Sam Powers, pastor at Edmond 1st United Methodist Church, 305 E. Hurd St., and his family arrived in mid-May and his first Sunday in the pulpit was the second one in June. He and his wife Sheryl Heaton Powers, have two children — Kyla will be an eighth-grader at Cheyenne Middle School and David will be a fifth-grader at John Ross Elementary.
Keith, 5 others to receive service awards
The 2014 Door-Opener Awards Gala dinner and silent auction Sept. 4, benefitting ASTEC Charter Schools, will recognize five outstanding Oklahomans and one Kansan for lifetime contributions made toward helping others in society maximize potential and achieve dreams.
Those selected to receive a Door-Opener Award at the Skirvin Hilton Hotel event include Dr. Harvey Dean, Pittsburg, Kan.; Toby Keith and Tricia Covel, Norman; Former Gov. George P. Nigh, Edmond; the late Dr. Ramona Paul, Edmond; and Natalie Shirley, Oklahoma City.
Anderson Properties continues to grow
Berkshire Hathaway HomeServices Anderson Properties recently announced the acquisition of Tulsa-based Prudential Alliance Realty, an eight-office, 150-agent brokerage operating in Tulsa and Oklahoma City and Edmond.
The transaction gives Anderson Properties, a full-service real estate agency a total of 38 offices and more than 600 agents.
Logan County pays off jail tax early, seeks new one
Logan County is paying off a sales tax ahead of schedule and needs a new one to be able to afford funding jail operation and maintenance, officials said.
Citizens vote on the county sales tax which is split for redistribution by state law. The tax is collected by the Oklahoma Tax Commission and redistributed back to the county as specified by voters.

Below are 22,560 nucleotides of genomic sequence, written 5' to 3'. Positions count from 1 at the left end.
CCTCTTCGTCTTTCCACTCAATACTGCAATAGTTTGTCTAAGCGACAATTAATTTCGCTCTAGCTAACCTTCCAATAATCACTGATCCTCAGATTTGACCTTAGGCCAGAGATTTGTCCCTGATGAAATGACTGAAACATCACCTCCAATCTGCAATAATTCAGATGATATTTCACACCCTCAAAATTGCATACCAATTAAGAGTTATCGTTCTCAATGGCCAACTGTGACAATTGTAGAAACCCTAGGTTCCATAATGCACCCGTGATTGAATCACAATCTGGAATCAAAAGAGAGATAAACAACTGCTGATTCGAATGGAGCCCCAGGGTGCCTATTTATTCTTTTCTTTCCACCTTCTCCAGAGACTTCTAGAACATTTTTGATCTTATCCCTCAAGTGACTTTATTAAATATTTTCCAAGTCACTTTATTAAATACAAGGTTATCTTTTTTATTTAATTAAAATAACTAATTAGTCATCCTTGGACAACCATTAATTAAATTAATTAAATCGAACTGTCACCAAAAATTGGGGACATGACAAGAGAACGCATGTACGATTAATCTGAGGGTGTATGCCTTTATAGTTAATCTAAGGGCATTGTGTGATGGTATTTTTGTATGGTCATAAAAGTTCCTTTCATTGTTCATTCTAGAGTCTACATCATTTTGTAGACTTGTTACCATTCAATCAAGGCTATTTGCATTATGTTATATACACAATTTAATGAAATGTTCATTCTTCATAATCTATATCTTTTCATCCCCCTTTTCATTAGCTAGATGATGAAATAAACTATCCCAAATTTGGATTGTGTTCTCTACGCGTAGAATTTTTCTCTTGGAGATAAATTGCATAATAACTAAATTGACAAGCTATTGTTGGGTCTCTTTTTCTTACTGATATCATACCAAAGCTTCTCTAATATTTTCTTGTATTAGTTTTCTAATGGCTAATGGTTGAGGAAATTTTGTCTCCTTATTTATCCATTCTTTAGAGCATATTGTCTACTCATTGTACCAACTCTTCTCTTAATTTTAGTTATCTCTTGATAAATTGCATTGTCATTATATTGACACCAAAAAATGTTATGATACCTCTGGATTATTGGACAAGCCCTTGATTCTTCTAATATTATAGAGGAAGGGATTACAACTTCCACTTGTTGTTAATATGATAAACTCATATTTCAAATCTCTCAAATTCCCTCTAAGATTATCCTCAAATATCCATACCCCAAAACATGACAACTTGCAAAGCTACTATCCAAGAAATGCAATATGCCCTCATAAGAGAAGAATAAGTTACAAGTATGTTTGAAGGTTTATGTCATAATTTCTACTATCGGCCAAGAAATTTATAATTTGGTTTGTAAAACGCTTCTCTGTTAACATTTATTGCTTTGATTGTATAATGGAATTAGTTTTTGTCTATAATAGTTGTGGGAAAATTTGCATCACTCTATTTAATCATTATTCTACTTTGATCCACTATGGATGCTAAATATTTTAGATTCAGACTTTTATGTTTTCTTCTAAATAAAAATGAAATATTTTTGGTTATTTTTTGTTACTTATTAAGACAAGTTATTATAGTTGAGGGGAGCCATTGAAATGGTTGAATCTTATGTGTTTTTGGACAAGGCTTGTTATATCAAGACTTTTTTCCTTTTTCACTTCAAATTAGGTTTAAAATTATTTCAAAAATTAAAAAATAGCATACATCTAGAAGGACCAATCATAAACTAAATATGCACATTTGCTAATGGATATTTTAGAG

In 2005, citizens passed a 10-year sales tax, scheduled to end next month, to fund the building, operation and maintenance of the county jail, which operates on a $1.3 million budget. Jail capacity is 188 without anyone in a holding cell or a temporary bunk. Thursday it was holding 130 inmates, said Logan County Chief Deputy Richard Stephens.
Local man relies on experience in July 4 emergency
Andy Billups just happened to have gained experience as a combat zone firefighter/medic while he was serving as a civilian contractor in Iraq.
The Edmond businessman just happened to have a friend with a place on Grand Lake where he has been viewing Independence Day fireworks for a number of years, and he just happened to be there July 4.
And he just happened to be relaxing on a hammock when he heard a some kids making a commotion.
Located two blocks east of Disney on State Highway 28 in the foothills of the Ozark Mountain Range in northeast Oklahoma, the 59,000-plus surface acre Grand Lake is known for its state parks, marinas, restaurants, motels and fishing.
5-year-old learns valuable lessons
It is never too soon to learn about giving and receiving. An Edmond 5-year-old recently learned about both.
Kendall Kingry will be entering kindergarten at Will Rogers Elementary this fall and she is already looking forward to November.
“I get to go to Disneyland in November,” Kendall said.